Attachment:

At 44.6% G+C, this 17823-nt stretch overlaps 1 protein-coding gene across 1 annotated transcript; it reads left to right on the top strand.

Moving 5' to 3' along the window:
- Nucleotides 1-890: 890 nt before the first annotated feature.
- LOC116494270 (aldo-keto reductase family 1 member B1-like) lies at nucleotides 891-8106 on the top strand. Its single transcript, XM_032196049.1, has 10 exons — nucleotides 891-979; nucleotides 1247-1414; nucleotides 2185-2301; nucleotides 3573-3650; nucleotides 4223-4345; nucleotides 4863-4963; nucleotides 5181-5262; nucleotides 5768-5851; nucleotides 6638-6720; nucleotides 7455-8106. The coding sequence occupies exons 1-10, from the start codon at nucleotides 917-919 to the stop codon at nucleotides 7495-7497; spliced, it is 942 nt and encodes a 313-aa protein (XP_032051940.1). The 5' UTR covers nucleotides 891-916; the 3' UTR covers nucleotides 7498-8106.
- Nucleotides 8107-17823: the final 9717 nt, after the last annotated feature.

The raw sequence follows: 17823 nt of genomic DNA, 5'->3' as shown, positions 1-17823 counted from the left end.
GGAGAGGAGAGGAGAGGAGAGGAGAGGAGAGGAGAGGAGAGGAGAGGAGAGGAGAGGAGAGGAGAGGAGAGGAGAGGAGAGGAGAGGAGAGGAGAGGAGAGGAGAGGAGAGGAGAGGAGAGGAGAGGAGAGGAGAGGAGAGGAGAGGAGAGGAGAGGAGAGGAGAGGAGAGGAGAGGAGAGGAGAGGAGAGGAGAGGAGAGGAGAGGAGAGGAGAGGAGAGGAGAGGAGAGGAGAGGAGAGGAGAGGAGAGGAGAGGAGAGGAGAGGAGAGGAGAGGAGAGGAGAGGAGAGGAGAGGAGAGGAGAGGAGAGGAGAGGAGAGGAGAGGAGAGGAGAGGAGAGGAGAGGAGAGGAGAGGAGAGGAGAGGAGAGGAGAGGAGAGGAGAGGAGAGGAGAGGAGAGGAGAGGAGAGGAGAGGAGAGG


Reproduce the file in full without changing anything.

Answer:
At 44.6% G+C, this 17823-nt stretch overlaps 1 protein-coding gene across 1 annotated transcript; it reads left to right on the top strand.

Moving 5' to 3' along the window:
- Nucleotides 1-890: 890 nt before the first annotated feature.
- LOC116494270 (aldo-keto reductase family 1 member B1-like) lies at nucleotides 891-8106 on the top strand. Its single transcript, XM_032196049.1, has 10 exons — nucleotides 891-979; nucleotides 1247-1414; nucleotides 2185-2301; nucleotides 3573-3650; nucleotides 4223-4345; nucleotides 4863-4963; nucleotides 5181-5262; nucleotides 5768-5851; nucleotides 6638-6720; nucleotides 7455-8106. The coding sequence occupies exons 1-10, from the start codon at nucleotides 917-919 to the stop codon at nucleotides 7495-7497; spliced, it is 942 nt and encodes a 313-aa protein (XP_032051940.1). The 5' UTR covers nucleotides 891-916; the 3' UTR covers nucleotides 7498-8106.
- Nucleotides 8107-17823: the final 9717 nt, after the last annotated feature.

The raw sequence follows: 17823 nt of genomic DNA, 5'->3' as shown, positions 1-17823 counted from the left end.
GGAGAGGAGAGGAGAGGAGAGGAGAGGAGAGGAGAGGAGAGGAGAGGAGAGGAGAGGAGAGGAGAGGAGAGGAGAGGAGAGGAGAGGAGAGGAGAGGAGAGGAGAGGAGAGGAGAGGAGAGGAGAGGAGAGGAGAGGAGAGGAGAGGAGAGGAGAGGAGAGGAGAGGAGAGGAGAGGAGAGGAGAGGAGAGGAGAGGAGAGGAGAGGAGAGGAGAGGAGAGGAGAGGAGAGGAGAGGAGAGGAGAGGAGAGGAGAGGAGAGGAGAGGAGAGGAGAGGAGAGGAGAGGAGAGGAGAGGAGAGGAGAGGAGAGGAGAGGAGAGGAGAGGAGAGGAGAGGAGAGGAGAGGAGAGGAGAGGAGAGGAGAGGAGAGGAGAGGAGAGGAGAGGAGAGGAGAGGAGAGGAGAGGAGAGGAGAGGAGAGG